The Doge's Palace (Le Palais ducal)
On View: European Art Galleries, 5th floor
At the turn of the twentieth century, Monet embarked on trips to London and Venice, where his mature Impressionist style expanded to embrace new cityscapes. His paintings of the Houses of Parliament in London and the Doge’s Palace in Venice elaborated upon the interest in atmospheric effects that shaped his artistic vision. Here, Monet mutes the architectural details of these two iconic buildings, focusing instead on rendering cascading sunlight and shimmering water in loose, overlapping strokes of color.
His activity in these two cultural capitals also testifies to Monet’s interest in the built environment. But although these works coincide with the boom in local tourism aided by railways and guidebooks, he curiously overlooks that aspect of these urban sites, largely omitting any indication of human presence.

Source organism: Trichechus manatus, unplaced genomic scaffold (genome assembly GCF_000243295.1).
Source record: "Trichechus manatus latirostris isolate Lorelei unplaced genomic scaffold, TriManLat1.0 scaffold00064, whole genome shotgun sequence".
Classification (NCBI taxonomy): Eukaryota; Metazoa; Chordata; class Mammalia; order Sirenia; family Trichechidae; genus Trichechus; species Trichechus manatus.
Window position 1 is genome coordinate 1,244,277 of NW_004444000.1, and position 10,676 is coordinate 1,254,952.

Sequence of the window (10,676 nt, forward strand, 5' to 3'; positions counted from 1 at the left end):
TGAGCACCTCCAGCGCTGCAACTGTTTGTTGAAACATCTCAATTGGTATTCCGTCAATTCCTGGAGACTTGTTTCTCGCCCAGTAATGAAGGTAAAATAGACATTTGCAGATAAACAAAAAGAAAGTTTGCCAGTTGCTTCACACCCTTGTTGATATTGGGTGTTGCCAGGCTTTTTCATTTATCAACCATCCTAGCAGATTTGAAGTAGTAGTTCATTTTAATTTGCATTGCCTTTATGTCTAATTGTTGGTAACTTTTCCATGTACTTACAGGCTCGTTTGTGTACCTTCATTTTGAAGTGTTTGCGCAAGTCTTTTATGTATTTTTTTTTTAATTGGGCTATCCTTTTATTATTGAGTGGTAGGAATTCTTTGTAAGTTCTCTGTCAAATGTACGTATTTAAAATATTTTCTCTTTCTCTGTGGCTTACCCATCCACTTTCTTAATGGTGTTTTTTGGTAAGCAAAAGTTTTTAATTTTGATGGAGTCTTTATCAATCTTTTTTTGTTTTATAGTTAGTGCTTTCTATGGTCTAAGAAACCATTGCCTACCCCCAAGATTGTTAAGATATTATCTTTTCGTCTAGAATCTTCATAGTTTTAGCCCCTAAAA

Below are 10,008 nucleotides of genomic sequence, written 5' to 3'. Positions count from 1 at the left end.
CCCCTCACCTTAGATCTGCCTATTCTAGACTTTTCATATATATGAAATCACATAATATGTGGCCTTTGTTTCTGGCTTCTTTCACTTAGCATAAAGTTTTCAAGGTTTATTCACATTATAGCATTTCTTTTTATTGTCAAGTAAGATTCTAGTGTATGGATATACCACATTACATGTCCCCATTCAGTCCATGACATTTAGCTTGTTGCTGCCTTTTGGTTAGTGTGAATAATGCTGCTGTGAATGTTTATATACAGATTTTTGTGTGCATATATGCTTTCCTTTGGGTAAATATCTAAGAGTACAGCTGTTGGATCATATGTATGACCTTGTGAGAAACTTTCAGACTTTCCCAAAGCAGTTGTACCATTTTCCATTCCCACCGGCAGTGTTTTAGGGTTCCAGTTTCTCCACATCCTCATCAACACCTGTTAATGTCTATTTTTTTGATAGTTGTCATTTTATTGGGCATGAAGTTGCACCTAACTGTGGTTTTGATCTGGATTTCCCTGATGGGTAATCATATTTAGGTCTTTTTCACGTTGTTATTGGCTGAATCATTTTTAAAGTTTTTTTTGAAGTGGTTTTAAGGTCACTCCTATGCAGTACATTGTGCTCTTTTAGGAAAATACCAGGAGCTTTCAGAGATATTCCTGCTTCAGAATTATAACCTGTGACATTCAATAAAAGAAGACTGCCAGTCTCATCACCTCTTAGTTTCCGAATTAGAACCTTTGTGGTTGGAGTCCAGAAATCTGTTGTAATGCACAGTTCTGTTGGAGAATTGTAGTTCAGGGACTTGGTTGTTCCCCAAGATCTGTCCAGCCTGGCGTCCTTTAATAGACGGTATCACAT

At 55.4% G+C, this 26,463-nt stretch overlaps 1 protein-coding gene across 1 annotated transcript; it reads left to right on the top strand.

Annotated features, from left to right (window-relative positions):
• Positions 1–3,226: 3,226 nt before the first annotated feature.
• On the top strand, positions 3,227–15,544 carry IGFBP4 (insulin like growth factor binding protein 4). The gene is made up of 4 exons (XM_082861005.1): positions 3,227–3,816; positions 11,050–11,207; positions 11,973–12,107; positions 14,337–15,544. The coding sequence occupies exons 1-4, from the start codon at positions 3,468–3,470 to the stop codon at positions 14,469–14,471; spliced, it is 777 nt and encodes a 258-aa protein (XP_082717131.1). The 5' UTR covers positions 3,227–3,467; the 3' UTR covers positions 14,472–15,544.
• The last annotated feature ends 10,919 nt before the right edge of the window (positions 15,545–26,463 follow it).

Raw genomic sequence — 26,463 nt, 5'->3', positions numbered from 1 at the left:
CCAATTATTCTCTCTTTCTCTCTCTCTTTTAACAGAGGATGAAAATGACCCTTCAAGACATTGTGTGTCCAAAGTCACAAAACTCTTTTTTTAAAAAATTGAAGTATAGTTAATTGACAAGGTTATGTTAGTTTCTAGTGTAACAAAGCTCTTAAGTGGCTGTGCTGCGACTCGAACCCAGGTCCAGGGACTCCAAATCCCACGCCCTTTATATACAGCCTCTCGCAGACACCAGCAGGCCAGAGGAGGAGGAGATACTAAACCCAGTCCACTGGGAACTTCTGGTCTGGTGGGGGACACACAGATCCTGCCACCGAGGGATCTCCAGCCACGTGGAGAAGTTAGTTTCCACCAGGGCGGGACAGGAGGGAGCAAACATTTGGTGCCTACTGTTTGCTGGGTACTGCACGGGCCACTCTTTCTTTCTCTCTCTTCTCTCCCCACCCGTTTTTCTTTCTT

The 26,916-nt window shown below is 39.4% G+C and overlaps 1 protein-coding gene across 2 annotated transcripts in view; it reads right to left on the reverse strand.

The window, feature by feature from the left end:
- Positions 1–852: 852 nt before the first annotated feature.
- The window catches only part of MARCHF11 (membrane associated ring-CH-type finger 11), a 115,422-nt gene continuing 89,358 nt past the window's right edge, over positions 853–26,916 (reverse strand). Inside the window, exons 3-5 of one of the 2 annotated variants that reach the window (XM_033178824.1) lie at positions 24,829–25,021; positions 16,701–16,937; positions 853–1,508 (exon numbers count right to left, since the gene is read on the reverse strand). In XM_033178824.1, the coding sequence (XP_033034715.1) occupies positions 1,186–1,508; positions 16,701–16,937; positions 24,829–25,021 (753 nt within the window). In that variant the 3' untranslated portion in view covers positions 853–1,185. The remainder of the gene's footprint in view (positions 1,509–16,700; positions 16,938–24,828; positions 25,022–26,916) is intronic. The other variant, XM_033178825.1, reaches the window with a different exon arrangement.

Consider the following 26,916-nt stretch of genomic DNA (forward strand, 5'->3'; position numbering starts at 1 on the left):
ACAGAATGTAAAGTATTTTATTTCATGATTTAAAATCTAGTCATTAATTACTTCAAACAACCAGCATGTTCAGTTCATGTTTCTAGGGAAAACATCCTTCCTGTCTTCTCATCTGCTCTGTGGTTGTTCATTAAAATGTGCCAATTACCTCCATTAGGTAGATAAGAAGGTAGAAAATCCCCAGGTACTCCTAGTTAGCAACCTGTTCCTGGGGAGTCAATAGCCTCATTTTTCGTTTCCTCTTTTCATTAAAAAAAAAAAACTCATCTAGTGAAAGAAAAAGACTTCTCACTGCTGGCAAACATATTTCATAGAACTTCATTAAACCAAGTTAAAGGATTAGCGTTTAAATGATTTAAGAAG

Stationing himself on the balcony of Saint Thomas’ Hospital, across the river from his subject, Monet painted nineteen versions of the Houses of Parliament in changing weather and light conditions. He captured the Doge’s Palace in Venice in three canvases from his seat in a gondola across the Grand Canal.
Oil on canvas
32 x 39 in. (81.3 x 99.1 cm)
Frame: 41 1/4 x 49 x 3 5/8 in. (104.8 x 124.5 x 9.2 cm) (show scale)
Signed and dated lower right: "Claude Monet 1908"
Gift of A. Augustus Healy
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Claude Monet (French, 1840-1926). The Doge's Palace (Le Palais ducal), 1908. Oil on canvas, 32 x 39 in. (81.3 x 99.1 cm). Brooklyn Museum, Gift of A. Augustus Healy, 20.634 (Photo: Brooklyn Museum, 20.634_PS11.jpg)
overall, 20.634_PS11.jpg. Brooklyn Museum photograph, 2021
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